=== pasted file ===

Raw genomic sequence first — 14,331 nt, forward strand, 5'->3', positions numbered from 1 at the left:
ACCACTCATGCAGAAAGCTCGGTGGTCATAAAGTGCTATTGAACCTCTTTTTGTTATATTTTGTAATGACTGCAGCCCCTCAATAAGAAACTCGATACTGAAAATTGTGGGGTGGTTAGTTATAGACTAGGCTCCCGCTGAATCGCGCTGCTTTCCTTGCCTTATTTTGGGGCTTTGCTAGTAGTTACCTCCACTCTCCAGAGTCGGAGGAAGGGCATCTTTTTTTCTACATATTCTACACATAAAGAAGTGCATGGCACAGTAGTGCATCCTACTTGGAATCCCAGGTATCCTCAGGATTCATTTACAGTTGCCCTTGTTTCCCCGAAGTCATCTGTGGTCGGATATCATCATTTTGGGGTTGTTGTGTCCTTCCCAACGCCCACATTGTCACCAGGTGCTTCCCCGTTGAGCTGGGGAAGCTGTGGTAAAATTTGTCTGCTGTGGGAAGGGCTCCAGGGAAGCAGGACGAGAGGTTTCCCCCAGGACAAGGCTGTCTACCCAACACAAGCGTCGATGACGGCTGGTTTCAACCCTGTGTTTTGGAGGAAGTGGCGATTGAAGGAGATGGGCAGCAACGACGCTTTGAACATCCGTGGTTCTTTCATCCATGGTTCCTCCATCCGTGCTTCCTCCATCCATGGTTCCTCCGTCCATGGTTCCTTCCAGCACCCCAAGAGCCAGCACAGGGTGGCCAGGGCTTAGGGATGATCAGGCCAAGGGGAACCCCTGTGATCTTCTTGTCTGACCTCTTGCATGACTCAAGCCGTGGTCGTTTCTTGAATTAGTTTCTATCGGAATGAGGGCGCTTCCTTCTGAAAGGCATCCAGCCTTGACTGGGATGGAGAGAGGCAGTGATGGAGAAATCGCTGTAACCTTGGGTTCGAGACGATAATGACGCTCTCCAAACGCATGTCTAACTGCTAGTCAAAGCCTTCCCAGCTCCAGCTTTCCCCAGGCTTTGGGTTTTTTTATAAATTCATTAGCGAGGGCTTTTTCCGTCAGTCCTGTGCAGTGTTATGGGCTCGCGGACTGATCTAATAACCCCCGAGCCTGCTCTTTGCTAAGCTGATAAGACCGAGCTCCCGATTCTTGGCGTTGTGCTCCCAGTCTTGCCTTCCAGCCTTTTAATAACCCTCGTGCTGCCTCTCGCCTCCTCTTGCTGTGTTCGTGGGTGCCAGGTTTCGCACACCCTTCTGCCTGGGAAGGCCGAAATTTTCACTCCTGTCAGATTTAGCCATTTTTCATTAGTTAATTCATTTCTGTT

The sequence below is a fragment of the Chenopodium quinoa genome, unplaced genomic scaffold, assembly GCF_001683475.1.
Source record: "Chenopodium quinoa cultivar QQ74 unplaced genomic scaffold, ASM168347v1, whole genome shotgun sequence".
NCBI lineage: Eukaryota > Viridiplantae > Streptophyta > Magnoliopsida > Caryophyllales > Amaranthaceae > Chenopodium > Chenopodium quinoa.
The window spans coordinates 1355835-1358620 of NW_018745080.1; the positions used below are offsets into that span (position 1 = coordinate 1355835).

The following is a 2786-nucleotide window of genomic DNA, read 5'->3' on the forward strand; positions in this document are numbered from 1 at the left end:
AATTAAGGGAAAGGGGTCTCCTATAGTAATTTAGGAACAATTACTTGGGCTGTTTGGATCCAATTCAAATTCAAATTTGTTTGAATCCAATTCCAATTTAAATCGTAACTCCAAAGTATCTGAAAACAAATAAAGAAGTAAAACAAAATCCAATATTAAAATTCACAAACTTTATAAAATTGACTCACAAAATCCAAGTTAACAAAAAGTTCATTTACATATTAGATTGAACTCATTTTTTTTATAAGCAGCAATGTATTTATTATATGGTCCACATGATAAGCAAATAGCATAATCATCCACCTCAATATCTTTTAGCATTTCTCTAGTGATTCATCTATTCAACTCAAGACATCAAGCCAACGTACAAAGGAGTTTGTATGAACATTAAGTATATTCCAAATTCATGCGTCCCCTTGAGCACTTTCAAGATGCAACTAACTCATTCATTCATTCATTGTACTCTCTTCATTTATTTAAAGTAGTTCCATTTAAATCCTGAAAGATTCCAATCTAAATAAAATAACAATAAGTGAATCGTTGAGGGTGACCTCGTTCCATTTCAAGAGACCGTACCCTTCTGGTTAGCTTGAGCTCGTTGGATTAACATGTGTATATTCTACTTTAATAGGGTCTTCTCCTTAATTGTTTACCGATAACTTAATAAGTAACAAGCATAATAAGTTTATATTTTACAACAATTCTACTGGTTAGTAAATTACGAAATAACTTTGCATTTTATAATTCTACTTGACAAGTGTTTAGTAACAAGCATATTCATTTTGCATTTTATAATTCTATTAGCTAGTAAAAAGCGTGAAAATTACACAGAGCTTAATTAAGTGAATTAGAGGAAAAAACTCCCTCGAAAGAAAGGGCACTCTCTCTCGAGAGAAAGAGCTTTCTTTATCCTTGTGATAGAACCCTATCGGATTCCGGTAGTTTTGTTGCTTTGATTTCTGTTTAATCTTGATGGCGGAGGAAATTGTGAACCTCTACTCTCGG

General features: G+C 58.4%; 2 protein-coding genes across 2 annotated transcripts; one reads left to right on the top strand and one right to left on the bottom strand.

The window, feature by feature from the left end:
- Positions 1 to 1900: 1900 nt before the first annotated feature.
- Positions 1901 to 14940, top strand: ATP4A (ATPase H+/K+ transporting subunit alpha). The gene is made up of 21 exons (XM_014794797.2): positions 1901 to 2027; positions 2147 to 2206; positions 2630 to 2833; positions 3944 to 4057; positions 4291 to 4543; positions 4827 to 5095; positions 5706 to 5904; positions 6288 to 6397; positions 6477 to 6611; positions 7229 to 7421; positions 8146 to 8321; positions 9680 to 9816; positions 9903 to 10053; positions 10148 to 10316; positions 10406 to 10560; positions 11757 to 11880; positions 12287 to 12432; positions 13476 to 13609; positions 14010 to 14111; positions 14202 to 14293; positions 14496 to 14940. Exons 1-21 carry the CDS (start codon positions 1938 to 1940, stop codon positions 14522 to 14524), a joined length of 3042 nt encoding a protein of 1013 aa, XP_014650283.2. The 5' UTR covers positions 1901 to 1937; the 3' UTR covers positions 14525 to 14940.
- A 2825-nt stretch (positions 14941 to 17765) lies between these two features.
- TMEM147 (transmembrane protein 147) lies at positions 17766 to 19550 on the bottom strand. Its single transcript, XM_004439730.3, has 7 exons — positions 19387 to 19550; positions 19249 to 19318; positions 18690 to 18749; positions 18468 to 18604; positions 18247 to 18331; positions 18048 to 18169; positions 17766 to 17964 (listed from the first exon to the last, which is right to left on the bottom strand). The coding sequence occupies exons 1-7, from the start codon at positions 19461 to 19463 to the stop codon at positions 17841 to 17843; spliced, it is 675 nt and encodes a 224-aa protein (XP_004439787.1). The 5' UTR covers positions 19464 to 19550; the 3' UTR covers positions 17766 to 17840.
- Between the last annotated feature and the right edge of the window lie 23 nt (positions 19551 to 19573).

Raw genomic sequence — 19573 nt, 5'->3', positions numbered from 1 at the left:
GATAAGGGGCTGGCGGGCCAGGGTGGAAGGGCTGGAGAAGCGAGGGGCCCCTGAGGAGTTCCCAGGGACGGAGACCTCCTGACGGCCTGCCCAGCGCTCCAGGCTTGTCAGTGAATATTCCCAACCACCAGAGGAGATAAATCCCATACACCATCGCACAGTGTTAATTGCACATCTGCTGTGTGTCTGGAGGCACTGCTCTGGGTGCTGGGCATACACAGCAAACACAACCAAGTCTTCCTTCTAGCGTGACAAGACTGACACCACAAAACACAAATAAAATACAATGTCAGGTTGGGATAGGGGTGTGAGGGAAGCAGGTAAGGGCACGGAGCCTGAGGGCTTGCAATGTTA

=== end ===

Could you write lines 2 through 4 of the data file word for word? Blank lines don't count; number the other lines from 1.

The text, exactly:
ACCACTCATGCAGAAAGCTCGGTGGTCATAAAGTGCTATTGAACCTCTTTTTGTTATATTTTGTAATGACTGCAGCCCCTCAATAAGAAACTCGATACTGAAAATTGTGGGGTGGTTAGTTATAGACTAGGCTCCCGCTGAATCGCGCTGCTTTCCTTGCCTTATTTTGGGGCTTTGCTAGTAGTTACCTCCACTCTCCAGAGTCGGAGGAAGGGCATCTTTTTTTCTACATATTCTACACATAAAGAAGTGCATGGCACAGTAGTGCATCCTACTTGGAATCCCAGGTATCCTCAGGATTCATTTACAGTTGCCCTTGTTTCCCCGAAGTCATCTGTGGTCGGATATCATCATTTTGGGGTTGTTGTGTCCTTCCCAACGCCCACATTGTCACCAGGTGCTTCCCCGTTGAGCTGGGGAAGCTGTGGTAAAATTTGTCTGCTGTGGGAAGGGCTCCAGGGAAGCAGGACGAGAGGTTTCCCCCAGGACAAGGCTGTCTACCCAACACAAGCGTCGATGACGGCTGGTTTCAACCCTGTGTTTTGGAGGAAGTGGCGATTGAAGGAGATGGGCAGCAACGACGCTTTGAACATCCGTGGTTCTTTCATCCATGGTTCCTCCATCCGTGCTTCCTCCATCCATGGTTCCTCCGTCCATGGTTCCTTCCAGCACCCCAAGAGCCAGCACAGGGTGGCCAGGGCTTAGGGATGATCAGGCCAAGGGGAACCCCTGTGATCTTCTTGTCTGACCTCTTGCATGACTCAAGCCGTGGTCGTTTCTTGAATTAGTTTCTATCGGAATGAGGGCGCTTCCTTCTGAAAGGCATCCAGCCTTGACTGGGATGGAGAGAGGCAGTGATGGAGAAATCGCTGTAACCTTGGGTTCGAGACGATAATGACGCTCTCCAAACGCATGTCTAACTGCTAGTCAAAGCCTTCCCAGCTCCAGCTTTCCCCAGGCTTTGGGTTTTTTTATAAATTCATTAGCGAGGGCTTTTTCCGTCAGTCCTGTGCAGTGTTATGGGCTCGCGGACTGATCTAATAACCCCCGAGCCTGCTCTTTGCTAAGCTGATAAGACCGAGCTCCCGATTCTTGGCGTTGTGCTCCCAGTCTTGCCTTCCAGCCTTTTAATAACCCTCGTGCTGCCTCTCGCCTCCTCTTGCTGTGTTCGTGGGTGCCAGGTTTCGCACACCCTTCTGCCTGGGAAGGCCGAAATTTTCACTCCTGTCAGATTTAGCCATTTTTCATTAGTTAATTCATTTCTGTT

The sequence below is a fragment of the Chenopodium quinoa genome, unplaced genomic scaffold, assembly GCF_001683475.1.
Source record: "Chenopodium quinoa cultivar QQ74 unplaced genomic scaffold, ASM168347v1, whole genome shotgun sequence".